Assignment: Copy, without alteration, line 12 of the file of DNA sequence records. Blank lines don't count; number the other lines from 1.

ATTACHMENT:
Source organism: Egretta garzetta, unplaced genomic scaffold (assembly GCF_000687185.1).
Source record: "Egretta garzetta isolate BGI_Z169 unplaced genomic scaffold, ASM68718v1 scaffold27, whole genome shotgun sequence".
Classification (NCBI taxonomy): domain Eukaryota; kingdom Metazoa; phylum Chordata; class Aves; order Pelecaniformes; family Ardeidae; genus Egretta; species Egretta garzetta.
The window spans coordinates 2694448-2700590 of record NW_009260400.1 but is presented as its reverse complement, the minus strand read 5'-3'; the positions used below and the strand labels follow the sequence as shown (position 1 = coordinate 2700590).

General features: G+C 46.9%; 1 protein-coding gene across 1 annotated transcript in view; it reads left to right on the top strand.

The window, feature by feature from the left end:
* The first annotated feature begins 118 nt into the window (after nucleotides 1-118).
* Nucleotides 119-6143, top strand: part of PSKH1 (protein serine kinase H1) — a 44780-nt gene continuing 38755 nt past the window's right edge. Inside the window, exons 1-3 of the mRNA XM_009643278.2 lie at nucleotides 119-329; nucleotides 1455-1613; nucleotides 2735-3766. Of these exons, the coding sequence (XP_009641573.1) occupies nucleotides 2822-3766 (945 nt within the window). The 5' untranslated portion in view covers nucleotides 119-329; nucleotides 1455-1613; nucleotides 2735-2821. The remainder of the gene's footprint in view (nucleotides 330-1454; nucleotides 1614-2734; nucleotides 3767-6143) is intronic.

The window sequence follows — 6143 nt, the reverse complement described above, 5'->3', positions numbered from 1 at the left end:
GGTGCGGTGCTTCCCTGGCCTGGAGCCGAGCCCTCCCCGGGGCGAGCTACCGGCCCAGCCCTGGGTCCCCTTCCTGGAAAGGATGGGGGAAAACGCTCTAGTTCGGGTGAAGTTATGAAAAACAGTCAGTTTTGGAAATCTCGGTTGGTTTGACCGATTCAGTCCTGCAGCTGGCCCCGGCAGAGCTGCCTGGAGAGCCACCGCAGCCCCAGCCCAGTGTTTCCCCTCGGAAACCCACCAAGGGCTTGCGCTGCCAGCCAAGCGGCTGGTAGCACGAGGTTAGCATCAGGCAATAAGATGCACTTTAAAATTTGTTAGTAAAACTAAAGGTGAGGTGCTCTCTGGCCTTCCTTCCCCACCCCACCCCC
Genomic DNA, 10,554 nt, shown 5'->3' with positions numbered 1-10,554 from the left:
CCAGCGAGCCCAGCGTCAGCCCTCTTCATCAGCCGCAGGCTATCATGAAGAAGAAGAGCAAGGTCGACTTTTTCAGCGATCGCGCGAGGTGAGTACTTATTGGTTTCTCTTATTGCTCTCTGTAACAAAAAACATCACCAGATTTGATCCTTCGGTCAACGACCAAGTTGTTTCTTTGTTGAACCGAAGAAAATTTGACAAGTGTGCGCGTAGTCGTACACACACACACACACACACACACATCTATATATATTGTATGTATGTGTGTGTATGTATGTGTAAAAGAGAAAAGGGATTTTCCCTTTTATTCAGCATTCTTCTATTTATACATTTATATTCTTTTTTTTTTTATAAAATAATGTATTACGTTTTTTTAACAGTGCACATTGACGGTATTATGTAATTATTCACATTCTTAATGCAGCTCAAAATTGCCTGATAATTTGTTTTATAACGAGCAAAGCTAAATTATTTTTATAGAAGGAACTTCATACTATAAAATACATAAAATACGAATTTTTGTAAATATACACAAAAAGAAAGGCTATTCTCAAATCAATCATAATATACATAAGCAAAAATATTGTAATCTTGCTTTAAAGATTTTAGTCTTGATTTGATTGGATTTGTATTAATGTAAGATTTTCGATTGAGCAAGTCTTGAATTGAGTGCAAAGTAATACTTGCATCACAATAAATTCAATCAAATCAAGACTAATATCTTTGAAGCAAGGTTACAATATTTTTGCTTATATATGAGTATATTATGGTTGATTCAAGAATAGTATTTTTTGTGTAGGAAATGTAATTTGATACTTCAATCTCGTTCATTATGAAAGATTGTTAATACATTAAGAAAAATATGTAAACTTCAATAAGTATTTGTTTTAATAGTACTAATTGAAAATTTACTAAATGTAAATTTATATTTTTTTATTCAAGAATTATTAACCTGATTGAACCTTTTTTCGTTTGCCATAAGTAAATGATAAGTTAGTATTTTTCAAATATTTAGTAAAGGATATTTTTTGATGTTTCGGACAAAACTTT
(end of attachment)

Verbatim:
CCAGCGAGCCCAGCGTCAGCCCTCTTCATCAGCCGCAGGCTATCATGAAGAAGAAGAGCAAGGTCGACTTTTTCAGCGATCGCGCGAGGTGAGTACTTATTGGTTTCTCTTATTGCTCTCTGTAACAAAAAACATCACCAGATTTGATCCTTCGGTCAACGACCAAGTTGTTTCTTTGTTGAACCGAAGAAAATTTGACAAGTGTGCGCGTAGTCGTACACACACACACACACACACACACATCTATATATATTGTATGTATGTGTGTGTATGTATGTGTAAAAGAGAAAAGGGATTTTCCCTTTTATTCAGCATTCTTCTATTTATACATTTATATTCTTTTTTTTTTTATAAAATAATGTATTACGTTTTTTTAACAGTGCACATTGACGGTATTATGTAATTATTCACATTCTTAATGCAGCTCAAAATTGCCTGATAATTTGTTTTATAACGAGCAAAGCTAAATTATTTTTATAGAAGGAACTTCATACTATAAAATACATAAAATACGAATTTTTGTAAATATACACAAAAAGAAAGGCTATTCTCAAATCAATCATAATATACATAAGCAAAAATATTGTAATCTTGCTTTAAAGATTTTAGTCTTGATTTGATTGGATTTGTATTAATGTAAGATTTTCGATTGAGCAAGTCTTGAATTGAGTGCAAAGTAATACTTGCATCACAATAAATTCAATCAAATCAAGACTAATATCTTTGAAGCAAGGTTACAATATTTTTGCTTATATATGAGTATATTATGGTTGATTCAAGAATAGTATTTTTTGTGTAGGAAATGTAATTTGATACTTCAATCTCGTTCATTATGAAAGATTGTTAATACATTAAGAAAAATATGTAAACTTCAATAAGTATTTGTTTTAATAGTACTAATTGAAAATTTACTAAATGTAAATTTATATTTTTTTATTCAAGAATTATTAACCTGATTGAACCTTTTTTCGTTTGCCATAAGTAAATGATAAGTTAGTATTTTTCAAATATTTAGTAAAGGATATTTTTTGATGTTTCGGACAAAACTTT